Health

LA County Supervisors set — again — to vote on drug take-back ordinance

A prescription drug bottle sits inside a bin of recyclables at the Burbank Recycling Center. The Los Angeles County Board of Supervisors is considering an ordinance that would make drug and sharps manufacturers develop and pay for a program to collect and dispose of their unused products.
A prescription drug bottle sits inside a bin of recyclables at the Burbank Recycling Center. The Los Angeles County Board of Supervisors is considering an ordinance that would make drug and sharps manufacturers develop and pay for a program to collect and dispose of their unused products.
Maya Sugarman/KPCC

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An oft-postponed prescription drug and needle take-back proposal is again scheduled for consideration by the Los Angeles County Board of Supervisors on Tuesday.

The drug take-back measure would require pharmaceutical companies to design and pay for the collection and disposal of unused drugs, needles, lancets and other medical "sharps."

The proposed ordinance, sponsored by Supervisor Michael Antonovich, is under heavy fire from drug manufacturers. Amidst the lobbying, the board has postponed four previous votes on the measure.

Drug makers are urging the supervisors to adopt an industry-funded "education and outreach campaign" in lieu of Antonovich's proposal. 

In a memo to the board last Friday, industry trade groups wrote that their plan would work by educating county residents about the importance of disposal; by providing information about  existing take-back locations and by offering local law enforcement grants to expand existing drug take-back events.  

"If the Board chooses to move forward with the proposed ordinance as written, then the trade associations would rescind their voluntary proposal and the county would instead have to deal directly with thousands of manufacturers across the globe, " the memo says.

The National Stewardship Action Council, which supports the proposed take-back ordinance, considers  the industry offer a strong-arm tactic that would do nothing to solve the environmental and health problems associated with improper disposal, says Heidi Sanborn, the Council's executive director.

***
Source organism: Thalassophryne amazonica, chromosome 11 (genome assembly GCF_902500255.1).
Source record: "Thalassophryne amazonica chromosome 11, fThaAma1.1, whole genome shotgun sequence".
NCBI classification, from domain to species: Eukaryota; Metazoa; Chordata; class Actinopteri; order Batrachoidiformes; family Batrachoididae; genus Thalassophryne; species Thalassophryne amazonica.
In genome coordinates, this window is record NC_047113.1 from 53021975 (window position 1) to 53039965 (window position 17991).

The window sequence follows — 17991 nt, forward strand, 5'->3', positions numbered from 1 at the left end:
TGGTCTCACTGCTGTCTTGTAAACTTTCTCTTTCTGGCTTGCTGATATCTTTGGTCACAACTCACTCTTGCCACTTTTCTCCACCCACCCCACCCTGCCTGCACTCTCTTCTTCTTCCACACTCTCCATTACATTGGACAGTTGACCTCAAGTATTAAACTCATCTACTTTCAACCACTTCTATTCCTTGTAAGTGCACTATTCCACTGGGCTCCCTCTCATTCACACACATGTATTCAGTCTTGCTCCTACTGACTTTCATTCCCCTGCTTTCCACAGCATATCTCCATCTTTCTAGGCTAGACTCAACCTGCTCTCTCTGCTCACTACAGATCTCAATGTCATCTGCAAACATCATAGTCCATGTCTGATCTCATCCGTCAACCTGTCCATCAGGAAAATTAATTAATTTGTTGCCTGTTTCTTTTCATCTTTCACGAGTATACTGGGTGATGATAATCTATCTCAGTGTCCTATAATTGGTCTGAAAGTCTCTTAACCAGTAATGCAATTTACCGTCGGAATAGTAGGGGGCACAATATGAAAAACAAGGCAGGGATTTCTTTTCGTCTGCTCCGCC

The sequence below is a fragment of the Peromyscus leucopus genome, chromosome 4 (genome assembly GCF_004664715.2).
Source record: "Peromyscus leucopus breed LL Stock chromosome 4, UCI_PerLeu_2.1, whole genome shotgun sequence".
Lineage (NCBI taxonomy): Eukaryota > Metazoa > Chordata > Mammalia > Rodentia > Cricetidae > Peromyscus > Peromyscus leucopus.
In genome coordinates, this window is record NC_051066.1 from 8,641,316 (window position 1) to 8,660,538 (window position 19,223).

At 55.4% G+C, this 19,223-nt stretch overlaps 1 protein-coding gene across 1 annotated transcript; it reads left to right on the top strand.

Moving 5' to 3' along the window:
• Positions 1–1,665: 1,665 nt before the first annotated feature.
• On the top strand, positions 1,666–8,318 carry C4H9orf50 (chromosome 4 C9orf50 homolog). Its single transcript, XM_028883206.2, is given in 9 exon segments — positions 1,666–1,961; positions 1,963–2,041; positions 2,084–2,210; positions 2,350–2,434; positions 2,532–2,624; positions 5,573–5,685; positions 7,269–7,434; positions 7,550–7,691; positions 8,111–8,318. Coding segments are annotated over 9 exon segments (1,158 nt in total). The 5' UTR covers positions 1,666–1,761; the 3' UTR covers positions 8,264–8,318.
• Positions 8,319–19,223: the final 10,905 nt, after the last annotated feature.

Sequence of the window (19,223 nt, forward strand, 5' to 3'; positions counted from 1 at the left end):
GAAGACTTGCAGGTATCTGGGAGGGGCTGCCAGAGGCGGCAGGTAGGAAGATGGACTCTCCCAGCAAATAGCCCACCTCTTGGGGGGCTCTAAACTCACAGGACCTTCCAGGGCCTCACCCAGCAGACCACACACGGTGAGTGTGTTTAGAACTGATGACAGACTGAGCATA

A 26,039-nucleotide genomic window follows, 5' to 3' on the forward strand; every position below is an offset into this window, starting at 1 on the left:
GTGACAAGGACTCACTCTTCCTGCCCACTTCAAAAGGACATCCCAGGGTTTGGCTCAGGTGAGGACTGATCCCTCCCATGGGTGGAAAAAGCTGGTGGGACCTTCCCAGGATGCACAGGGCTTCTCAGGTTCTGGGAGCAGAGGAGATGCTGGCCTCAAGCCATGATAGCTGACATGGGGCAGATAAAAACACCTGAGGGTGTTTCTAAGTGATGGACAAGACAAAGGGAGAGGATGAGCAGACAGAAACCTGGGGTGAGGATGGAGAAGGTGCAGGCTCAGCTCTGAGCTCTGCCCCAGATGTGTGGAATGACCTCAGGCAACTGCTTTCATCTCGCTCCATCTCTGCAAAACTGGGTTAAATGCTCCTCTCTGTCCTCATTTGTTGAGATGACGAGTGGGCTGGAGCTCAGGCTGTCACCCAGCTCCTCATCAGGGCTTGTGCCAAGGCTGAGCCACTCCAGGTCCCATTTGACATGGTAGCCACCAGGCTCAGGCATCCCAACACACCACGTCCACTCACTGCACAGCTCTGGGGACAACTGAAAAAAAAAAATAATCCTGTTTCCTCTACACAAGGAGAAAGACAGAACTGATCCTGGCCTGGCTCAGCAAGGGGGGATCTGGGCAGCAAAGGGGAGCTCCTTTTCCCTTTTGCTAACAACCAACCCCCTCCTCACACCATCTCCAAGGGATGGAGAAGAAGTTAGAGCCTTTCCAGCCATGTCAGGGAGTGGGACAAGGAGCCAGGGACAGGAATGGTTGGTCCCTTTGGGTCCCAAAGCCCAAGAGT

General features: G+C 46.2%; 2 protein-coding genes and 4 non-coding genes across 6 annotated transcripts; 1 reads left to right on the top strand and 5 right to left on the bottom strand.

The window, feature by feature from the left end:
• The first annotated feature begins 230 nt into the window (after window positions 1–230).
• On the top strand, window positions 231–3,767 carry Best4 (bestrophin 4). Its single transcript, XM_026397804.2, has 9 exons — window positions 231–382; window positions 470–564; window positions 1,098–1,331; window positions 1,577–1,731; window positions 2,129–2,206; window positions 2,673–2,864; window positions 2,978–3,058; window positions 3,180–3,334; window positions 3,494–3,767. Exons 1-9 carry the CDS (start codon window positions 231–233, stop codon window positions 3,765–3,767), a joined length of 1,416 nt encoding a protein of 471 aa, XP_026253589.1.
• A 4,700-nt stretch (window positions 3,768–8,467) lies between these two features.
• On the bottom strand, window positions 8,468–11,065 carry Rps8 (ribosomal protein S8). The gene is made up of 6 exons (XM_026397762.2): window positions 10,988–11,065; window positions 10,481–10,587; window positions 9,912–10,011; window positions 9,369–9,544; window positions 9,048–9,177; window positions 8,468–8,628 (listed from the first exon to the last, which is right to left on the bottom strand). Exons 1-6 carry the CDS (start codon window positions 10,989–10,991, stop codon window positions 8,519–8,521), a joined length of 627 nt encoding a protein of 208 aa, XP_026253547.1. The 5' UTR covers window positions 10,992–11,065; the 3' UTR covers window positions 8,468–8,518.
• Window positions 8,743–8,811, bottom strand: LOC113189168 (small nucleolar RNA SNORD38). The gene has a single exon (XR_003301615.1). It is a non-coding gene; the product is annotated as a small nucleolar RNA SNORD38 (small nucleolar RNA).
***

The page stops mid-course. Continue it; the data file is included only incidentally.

"They're investing in fighting and scare tactics instead of actually discussing policy," she says. 

Since the manufacturers would have a little more than a year to implement the program if the board approves the ordinance, supervisors last month approved Antonovich's motion to set up a county-industry working group to come up with suggestions for interim disposal steps.

"The supervisor is very interested in having as immediate an impact as possible," says Fred Leaf, Antonovich's health deputy. 

County Chief Executive Officer Sachi Hamai is recommending that the board require an outreach campaign and quarterly take-back events until the full program is underway.

Five Northern California counties have ordinances that require drug makers to pay for the collection and disposal of unused medicines; one in Santa Cruz is the first in the nation to include medical sharps.

Sanborn and other supporters of the proposed ordinance want the prescription drug and sharps industries to propose a program similar to one in Canada.

"Canada has a pharmaceutical collection program that the industry has funded and designed and operated for over 15 years," Sanborn says. "It's highly effective ... and it's simple and easy to use."